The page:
You might hear about the different warming temperature scenarios for climate change.
1.5 Degrees celcius and 2 degrees get all the attention because these are often the ones identified by the IPCC and at the Paris Agreement for example.
But warming may go beyond these temperatures to 3, 4 and 4+ degrees in the future (if we don’t introduce meet the current emission targets, or introduce new emission goals and policies).
In this guide, we look at exactly what it would take to get to each of these temperatures – the pathway of quantity of emissions in what amount of time.
Summary – Where Are We Realistically Headed In Terms Of Global Warming In The Future?
There are several variables that impact our emissions, and level of warming in the future.
Climate models can give us a forecast based on the variables and data fed into them, but, those variables and the data can change as we do more or less to impact our emissions, and we get updated data on how the climate is responding.
From a range of studies and reports, the most likely warming range is anywhere between 2.6 to 4.8 degrees celcius above pre-industrial levels. But aggressive action by countries like China and the US immediately in terms of reducing emissions and sequestering existing atmospheric emissions could reduce that estimate.
We should note that 0.8 to 1.2 degrees of warming has already taken place since the start of industrial times.
You can read more about the forecasts and projections for climate change and global warming in the future in this guide.
1.5 Degrees, & 2 Degrees Are The Preferred Warming Targets, But…
- The carbon budget is the amount of carbon dioxide emissions we can emit while still having a likely chance of limiting global temperature rise to 2 degrees celcius above pre-industrial levels.
- This budget is roughly around 1 trillion tonnes of C02.
- As of 2011, we’ve already gone through 52% of the budget
- The world can stick within the budget if countries commit and stick to international C02 emissions pledges, countries pursue and introduce their own C02 reduction measures, emissions peak by 2020 and in 2040 emissions are 50% of 2020 levels and after steadily decreasing, and roughly three quarters of remaining fossil fuels stay in the ground.
- If emissions continue at their current rate, the world is on track to exceed the carbon budget (for 2 degrees) by around the year 2045
- The general consensus is that it’s extremely unlikely we can still limit warming to 1.5 degrees
- The general consensus is that we can still limit warming to 2 degrees, although it’s going to require very ambitious and immediate action from all countries to reduce emissions.
What Are The Different Pathways Of Emissions That Lead To Different Warming Temperatures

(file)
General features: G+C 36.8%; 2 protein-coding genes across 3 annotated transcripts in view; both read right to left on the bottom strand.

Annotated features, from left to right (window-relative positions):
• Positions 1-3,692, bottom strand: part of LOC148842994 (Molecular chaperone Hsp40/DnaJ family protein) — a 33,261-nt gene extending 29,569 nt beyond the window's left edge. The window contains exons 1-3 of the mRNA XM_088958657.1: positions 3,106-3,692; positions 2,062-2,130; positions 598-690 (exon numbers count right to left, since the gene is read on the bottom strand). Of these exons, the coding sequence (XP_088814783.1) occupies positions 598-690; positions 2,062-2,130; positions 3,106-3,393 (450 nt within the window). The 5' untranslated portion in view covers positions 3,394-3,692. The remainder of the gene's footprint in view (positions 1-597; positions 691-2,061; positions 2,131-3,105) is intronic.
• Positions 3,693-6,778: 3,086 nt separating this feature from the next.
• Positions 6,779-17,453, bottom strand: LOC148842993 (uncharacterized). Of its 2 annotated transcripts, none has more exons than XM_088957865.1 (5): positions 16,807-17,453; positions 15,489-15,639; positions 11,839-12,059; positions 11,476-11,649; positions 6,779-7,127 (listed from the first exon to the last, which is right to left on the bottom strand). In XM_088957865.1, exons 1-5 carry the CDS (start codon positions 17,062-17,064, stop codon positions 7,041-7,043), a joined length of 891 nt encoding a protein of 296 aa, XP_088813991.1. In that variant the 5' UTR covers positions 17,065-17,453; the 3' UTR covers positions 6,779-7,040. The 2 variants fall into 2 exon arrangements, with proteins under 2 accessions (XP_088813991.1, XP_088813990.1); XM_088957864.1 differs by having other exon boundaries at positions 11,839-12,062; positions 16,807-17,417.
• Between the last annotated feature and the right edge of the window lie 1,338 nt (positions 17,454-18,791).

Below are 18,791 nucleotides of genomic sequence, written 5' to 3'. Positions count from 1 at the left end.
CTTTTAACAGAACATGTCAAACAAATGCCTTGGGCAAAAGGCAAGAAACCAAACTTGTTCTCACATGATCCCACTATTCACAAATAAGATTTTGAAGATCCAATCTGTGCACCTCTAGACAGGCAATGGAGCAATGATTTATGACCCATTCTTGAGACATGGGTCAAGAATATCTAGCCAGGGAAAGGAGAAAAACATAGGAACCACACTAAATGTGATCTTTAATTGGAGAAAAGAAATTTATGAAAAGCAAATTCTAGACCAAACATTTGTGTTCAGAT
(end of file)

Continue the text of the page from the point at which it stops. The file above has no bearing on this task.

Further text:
Note – the following are just a few of many forecasts by different climate modes trying to calculate emission pathways and associated warming in the future.
They are more of a calculated guess with the information we have available right now, rather than an absolute certainty.
Carbon budgets and emission pathways have been adjusted in the past.
There are 4 emissions pathways we might see in the future:
- Low Emissions, Global Temp Increases By Up To 2 Degrees Celcius – In this scenario, C02 emissions peak by 2020, and then drop 66% below 2010 levels by 2050.
- Medium Emissions, & Global Temp Increases By Up To 2.9 Degrees Celcius – In this scenario, C02 emissions peak by 2040, but still rise 19% above 2010 levels by 2050. By the year 2056, the carbon budget is exhausted, locking in a 2 degrees increase.
- High Emissions, & Global Temp Increases By Up To 3.7 Degrees Celcius – In this scenario, C02 emissions peak by 2080, but still rise 34% above 2010 levels by 2050. By the year 2057, the carbon budget is exhausted, locking in a 2 degrees increase.
- Highest Emissions, & Global Temperature Increases By Up To 4.8 Degrees Celcius – In this scenario, annual C02 emissions continue to rise through 2100, rising 108% above 2010 levels by 2050. By the year 2045, the carbon budget is exhausted, locking in a 2 degrees increase.
– You can read more, including the impacts on earth, humans, animals and the environment at each of these scenarios and pathways at https://www.wri.org/ipcc-infographics
On 6 October 2018, the IPCC Summary For Policymakers Special Report was produced.
This report outlines the following for 1.5 degrees celcius warming:
- The amount of C02 that can be produced in every year into the future, and the amount of black carbon, methane and nitrous oxide
- The characteristics of four illustrative model pathways to limit warming to 1.5 degrees celcius
You can check it out at http://report.ipcc.ch/sr15/pdf/sr15_spm_final.pdf